The addition of the PPF curve thus illustrates scarcity by dividing production space into attainable and unattainable levels of production. However, not just any PPF curve illustrates scarcity. Consider, for example, the upward sloping PPF curve in Graph 3. For this PPF curve, the production of more of both goods is attained by moving upward along the frontier. Hence, it is only with a downward sloping, finite PPF curve, where producing more of one good on the PPF curve can only occur by producing less of the second good, that scarcity is illustrated.
As noted above, scarcity is illustrated by the existence of a downward sloping PPF curve, which divides production space into attainable and unattainable production combinations. However, what is the difference between the two types of attainable production combinations, points on the PPF curve (like point B in Graph 2) versus points inside the PPF curve (like point A)?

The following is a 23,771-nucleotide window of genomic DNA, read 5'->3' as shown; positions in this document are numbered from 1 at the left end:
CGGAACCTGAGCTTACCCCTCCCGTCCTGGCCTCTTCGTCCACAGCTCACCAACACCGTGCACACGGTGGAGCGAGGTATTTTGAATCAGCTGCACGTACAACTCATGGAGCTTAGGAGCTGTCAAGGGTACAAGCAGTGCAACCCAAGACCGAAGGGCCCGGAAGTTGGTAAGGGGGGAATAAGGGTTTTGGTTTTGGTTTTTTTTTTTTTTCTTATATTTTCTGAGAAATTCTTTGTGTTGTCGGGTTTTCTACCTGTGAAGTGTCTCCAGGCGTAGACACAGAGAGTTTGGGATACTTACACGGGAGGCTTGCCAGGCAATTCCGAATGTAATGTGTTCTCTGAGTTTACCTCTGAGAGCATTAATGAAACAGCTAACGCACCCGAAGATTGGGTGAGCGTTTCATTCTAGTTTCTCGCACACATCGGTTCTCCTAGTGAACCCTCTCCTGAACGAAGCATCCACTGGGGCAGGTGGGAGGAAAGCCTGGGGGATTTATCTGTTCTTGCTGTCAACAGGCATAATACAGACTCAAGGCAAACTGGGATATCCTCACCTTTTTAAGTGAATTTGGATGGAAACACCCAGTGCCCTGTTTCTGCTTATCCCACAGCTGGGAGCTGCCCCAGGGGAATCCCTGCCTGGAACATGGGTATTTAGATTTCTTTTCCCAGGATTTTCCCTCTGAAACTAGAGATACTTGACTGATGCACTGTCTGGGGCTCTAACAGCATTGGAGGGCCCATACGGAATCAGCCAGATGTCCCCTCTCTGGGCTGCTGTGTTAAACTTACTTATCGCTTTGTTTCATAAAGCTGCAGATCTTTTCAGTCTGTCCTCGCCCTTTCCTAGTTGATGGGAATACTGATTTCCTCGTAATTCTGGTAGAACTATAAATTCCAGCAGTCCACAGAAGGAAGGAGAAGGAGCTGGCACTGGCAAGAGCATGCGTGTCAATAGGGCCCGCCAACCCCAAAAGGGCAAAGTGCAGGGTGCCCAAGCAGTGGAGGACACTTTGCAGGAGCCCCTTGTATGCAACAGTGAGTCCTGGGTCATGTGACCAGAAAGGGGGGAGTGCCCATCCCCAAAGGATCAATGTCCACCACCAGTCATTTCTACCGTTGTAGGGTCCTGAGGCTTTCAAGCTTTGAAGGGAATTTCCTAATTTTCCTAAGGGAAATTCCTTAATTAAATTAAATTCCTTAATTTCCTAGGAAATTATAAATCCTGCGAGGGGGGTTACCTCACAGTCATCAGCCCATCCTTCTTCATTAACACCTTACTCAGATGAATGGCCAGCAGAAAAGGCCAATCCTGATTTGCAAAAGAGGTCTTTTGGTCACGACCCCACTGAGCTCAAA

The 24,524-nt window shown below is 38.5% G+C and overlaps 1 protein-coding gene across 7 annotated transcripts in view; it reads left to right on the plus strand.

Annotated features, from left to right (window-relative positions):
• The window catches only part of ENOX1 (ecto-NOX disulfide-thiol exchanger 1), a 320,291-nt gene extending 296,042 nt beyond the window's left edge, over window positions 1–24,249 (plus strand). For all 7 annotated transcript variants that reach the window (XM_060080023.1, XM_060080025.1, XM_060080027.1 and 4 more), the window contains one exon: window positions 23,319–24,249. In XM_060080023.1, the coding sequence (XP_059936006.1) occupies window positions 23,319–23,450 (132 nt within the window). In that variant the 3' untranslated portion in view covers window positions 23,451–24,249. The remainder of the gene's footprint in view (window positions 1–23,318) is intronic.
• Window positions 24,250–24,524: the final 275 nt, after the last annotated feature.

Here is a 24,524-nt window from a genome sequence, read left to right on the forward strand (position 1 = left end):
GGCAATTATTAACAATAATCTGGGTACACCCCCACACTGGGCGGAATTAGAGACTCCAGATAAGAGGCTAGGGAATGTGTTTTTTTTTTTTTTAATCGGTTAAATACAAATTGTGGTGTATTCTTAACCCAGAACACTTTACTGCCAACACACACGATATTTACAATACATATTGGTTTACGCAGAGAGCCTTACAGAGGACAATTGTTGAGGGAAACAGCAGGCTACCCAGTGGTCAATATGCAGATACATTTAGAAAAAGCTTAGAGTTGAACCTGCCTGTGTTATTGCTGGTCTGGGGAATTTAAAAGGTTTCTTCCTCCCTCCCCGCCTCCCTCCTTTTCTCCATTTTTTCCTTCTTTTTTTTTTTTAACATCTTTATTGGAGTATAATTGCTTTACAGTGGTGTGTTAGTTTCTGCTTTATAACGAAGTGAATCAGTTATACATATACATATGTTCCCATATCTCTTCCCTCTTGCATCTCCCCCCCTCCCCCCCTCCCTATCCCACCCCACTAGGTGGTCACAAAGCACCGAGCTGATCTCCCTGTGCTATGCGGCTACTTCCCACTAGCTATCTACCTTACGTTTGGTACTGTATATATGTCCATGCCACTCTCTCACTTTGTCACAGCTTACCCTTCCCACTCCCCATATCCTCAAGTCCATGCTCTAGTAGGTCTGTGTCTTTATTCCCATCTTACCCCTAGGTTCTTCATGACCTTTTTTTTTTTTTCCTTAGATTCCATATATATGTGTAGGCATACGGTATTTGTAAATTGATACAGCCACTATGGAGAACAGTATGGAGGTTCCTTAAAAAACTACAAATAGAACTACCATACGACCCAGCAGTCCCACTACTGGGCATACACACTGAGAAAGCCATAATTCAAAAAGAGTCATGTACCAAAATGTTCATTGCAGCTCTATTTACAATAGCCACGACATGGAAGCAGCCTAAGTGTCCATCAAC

At a point on the frontier, like point B, the only way to produce more of one good, such as guns, is to produce less of the other good. Since the economy cannot produce more of both goods, clearly, it must be producing the maximum possible output given its resources and technology. But this is exactly the definition for technological efficiency that was discussed in the previous chapter. Hence, we can conclude that if an economy is producing on its PPF curve then it must be technologically efficient. Furthermore, in order to produce the maximum output on the frontier, the economy must clearly be utilizing all of their resources. In other words, resources like labor must be fully employed at points like B on the frontier.
What, then, is the difference between points on the frontier and points, like A, on the interior of the PPF curve? Clearly, since points on the PPF curve are possible, the economy could produce more of both goods. Hence, it is clearly not producing the maximum amount of output given its resources. There are three possible reasons for the economy's failure to produce the maximum possible output, either
As a result we can conclude that points on the frontier represent both technological efficiency and full employment of resources. However, points inside the frontier represent either technological inefficiency, unemployment of resources, or both inefficiency and unemployment.